Iran says it is Selling all of the Crude Oil it Needs to Despite US Sanctions
Tuesday, Iran said it had so far been able to sell as much Crude Oil as it needs despite US pressure, but it urged European countries opposed to US sanctions to do more to shield Iran.
Monday, the US restored sanctions targeting Iran’s Crude Oil, banking and transport sectors and threatened more action to stop what Washington called its “outlaw” policies – steps that Tehran called economic warfare and vowed to defy.
The measures are part of a wider effort by US President Donald Trump to curb Tehran’s missile and nuclear programs and diminish the Islamic Republic’s influence in the Middle East, notably its support for proxies in Syria, Yemen and Lebanon.
President Trump is targeting Iran’s main source of revenue, Crude Oil exports as well as its financial sector, essentially making 50 Iranian banks and their subsidiaries off-limits to foreign banks, on threat of losing access to the US financial system.
“The Americans constantly said they would reduce the sale of Iran’s oil to Zero but I have to say that, so far, we have been able to sell our required amounts of oil,” Tasnim news agency quoted Iranian Vice President Eshaq Jahangiri as saying.
“The Americans, with the help of propaganda, do not see the realities.”
Industry estimates suggest Iran’s Crude Oil exports have in fact fallen by 40-60% since President Trump said in May that he would reimpose sanctions, but 180-day exemptions for Iran’s biggest Crude Oil customers could mean they rise again after November.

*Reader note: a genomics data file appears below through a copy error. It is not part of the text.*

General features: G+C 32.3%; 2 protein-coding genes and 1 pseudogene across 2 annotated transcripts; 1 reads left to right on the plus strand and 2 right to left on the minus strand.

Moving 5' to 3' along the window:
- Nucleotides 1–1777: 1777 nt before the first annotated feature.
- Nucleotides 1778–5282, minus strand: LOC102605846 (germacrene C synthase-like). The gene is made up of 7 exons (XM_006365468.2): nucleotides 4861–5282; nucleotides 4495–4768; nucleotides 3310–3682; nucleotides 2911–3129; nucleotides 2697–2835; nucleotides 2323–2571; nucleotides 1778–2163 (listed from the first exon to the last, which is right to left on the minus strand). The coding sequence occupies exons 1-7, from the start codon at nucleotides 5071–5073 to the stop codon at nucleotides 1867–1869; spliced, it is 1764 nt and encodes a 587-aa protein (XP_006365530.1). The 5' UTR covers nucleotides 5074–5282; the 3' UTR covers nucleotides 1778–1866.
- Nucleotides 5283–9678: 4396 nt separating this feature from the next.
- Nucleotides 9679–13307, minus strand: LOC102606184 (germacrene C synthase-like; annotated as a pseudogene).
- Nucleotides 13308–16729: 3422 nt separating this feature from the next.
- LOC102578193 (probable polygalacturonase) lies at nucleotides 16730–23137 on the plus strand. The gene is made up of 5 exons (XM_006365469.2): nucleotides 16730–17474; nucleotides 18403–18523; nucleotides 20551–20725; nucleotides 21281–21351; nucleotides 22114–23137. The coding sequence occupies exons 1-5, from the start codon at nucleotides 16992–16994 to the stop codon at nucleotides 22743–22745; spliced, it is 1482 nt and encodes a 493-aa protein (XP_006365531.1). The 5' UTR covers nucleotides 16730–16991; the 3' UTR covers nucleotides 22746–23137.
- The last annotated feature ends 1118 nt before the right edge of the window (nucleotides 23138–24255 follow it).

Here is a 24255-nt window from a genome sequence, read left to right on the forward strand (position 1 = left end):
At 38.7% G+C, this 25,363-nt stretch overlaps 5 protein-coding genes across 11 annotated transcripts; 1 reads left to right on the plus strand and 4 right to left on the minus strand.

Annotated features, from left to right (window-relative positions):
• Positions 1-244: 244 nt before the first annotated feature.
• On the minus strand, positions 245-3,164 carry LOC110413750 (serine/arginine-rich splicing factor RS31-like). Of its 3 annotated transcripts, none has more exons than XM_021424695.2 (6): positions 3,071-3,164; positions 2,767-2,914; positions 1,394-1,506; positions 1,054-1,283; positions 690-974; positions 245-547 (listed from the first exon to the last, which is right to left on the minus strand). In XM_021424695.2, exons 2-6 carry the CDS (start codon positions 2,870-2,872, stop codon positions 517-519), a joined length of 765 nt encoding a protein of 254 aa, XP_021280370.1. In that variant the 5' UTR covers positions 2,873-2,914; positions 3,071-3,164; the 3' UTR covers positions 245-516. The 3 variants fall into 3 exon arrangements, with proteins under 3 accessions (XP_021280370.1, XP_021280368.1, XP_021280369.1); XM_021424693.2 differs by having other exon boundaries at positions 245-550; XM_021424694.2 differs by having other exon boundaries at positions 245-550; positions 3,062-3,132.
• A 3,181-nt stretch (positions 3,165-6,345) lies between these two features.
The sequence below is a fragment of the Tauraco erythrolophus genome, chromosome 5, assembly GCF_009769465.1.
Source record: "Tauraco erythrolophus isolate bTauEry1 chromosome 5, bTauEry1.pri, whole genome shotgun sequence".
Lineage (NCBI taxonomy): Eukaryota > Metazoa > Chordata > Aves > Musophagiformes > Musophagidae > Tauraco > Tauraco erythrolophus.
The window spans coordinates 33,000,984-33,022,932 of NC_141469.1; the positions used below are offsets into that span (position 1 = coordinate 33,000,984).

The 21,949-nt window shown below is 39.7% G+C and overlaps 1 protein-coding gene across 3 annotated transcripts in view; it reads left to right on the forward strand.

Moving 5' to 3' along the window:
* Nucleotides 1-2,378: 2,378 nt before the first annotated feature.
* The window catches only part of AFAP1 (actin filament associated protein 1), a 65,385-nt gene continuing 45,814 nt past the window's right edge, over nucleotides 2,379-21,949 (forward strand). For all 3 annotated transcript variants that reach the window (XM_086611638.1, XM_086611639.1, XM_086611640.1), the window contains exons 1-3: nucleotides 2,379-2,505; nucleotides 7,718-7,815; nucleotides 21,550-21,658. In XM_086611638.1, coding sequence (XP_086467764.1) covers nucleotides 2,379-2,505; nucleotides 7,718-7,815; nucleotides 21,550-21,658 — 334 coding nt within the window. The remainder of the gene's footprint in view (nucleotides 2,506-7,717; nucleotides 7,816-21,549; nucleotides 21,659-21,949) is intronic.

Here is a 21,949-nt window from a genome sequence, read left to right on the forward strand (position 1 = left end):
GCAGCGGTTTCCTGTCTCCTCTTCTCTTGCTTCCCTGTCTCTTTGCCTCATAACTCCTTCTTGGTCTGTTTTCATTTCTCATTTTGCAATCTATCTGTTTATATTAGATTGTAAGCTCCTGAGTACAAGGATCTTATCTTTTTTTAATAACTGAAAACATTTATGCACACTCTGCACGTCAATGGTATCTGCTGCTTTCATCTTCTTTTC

Iran’s Oil minister wrote to OPEC’s Secretary General calling for 2 committees that monitor an output deal with non-OPEC countries to be scrapped, accusing them of siding with the United States.
The head of Iran’s central bank, Abdolnasser Hemmati, said Iranian banks should use their previous experience dealing with sanctions to support the foreign trade process and financial transfers”, according to the state news agency, IRNA.
The EU, France, Germany, Britain and Russia, participants with the United States in the 2015 deal that lifted sanctions on Iran in exchange for curbs on its nuclear program, have all objected to the reimposition of sanctions.
Russian Foreign Minister Sergei Lavrov said that Washington had used “unacceptable methods” to force the SWIFT global financial network to cut off Iranian banks, and that there would be still ways to cooperate economically with Iran.
The EU is seeking to launch a SPV (special purpose vehicle) to sidestep the US financial system by using an EU intermediary to handle trade with Iran.
Major European firms including France’s Total, Germany’s Allianz and Siemens, Denmark’s shipping group A.P. Moller-Maersk and France’s PSA Group have already halted or wound down their activities in Iran to avoid US sanctions.
Iranian Deputy Foreign Minister Mohammad Kazem Sajjadpour said in a speech in London that the SPV was “an interesting procedure, but what is lacking is speed and efficiency”.
He said European small and medium-sized businesses were still active in Iran “without making any noise”, and that European governments were trying to help them to keep operating.
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